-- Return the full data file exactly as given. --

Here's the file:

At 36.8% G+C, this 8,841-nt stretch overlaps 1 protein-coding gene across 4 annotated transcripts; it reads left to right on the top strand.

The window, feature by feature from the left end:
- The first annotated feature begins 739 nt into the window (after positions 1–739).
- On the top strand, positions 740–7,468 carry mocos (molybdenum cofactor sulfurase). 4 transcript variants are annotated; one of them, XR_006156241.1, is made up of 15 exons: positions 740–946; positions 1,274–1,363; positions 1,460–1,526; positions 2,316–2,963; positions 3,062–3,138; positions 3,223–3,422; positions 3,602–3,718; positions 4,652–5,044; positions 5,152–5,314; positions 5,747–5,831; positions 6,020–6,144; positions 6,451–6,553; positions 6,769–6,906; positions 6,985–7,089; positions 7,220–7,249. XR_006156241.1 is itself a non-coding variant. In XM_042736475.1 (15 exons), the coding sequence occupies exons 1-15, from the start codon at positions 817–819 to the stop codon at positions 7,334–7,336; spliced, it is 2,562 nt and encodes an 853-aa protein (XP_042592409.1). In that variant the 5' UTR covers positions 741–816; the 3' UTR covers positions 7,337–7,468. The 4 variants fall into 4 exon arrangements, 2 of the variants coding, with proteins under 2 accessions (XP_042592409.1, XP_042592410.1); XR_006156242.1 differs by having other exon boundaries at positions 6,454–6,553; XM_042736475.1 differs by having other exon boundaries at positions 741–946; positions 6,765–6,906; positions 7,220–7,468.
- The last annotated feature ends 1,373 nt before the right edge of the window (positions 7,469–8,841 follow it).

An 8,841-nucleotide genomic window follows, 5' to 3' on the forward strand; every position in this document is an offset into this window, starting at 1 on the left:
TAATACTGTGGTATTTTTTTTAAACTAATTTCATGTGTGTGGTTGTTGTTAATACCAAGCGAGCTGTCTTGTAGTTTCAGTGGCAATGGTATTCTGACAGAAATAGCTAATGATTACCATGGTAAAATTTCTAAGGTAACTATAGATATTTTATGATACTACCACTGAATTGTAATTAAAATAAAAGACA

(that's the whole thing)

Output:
At 36.8% G+C, this 8,841-nt stretch overlaps 1 protein-coding gene across 4 annotated transcripts; it reads left to right on the top strand.

The window, feature by feature from the left end:
- The first annotated feature begins 739 nt into the window (after positions 1–739).
- On the top strand, positions 740–7,468 carry mocos (molybdenum cofactor sulfurase). 4 transcript variants are annotated; one of them, XR_006156241.1, is made up of 15 exons: positions 740–946; positions 1,274–1,363; positions 1,460–1,526; positions 2,316–2,963; positions 3,062–3,138; positions 3,223–3,422; positions 3,602–3,718; positions 4,652–5,044; positions 5,152–5,314; positions 5,747–5,831; positions 6,020–6,144; positions 6,451–6,553; positions 6,769–6,906; positions 6,985–7,089; positions 7,220–7,249. XR_006156241.1 is itself a non-coding variant. In XM_042736475.1 (15 exons), the coding sequence occupies exons 1-15, from the start codon at positions 817–819 to the stop codon at positions 7,334–7,336; spliced, it is 2,562 nt and encodes an 853-aa protein (XP_042592409.1). In that variant the 5' UTR covers positions 741–816; the 3' UTR covers positions 7,337–7,468. The 4 variants fall into 4 exon arrangements, 2 of the variants coding, with proteins under 2 accessions (XP_042592409.1, XP_042592410.1); XR_006156242.1 differs by having other exon boundaries at positions 6,454–6,553; XM_042736475.1 differs by having other exon boundaries at positions 741–946; positions 6,765–6,906; positions 7,220–7,468.
- The last annotated feature ends 1,373 nt before the right edge of the window (positions 7,469–8,841 follow it).

An 8,841-nucleotide genomic window follows, 5' to 3' on the forward strand; every position in this document is an offset into this window, starting at 1 on the left:
TAATACTGTGGTATTTTTTTTAAACTAATTTCATGTGTGTGGTTGTTGTTAATACCAAGCGAGCTGTCTTGTAGTTTCAGTGGCAATGGTATTCTGACAGAAATAGCTAATGATTACCATGGTAAAATTTCTAAGGTAACTATAGATATTTTATGATACTACCACTGAATTGTAATTAAAATAAAAGACA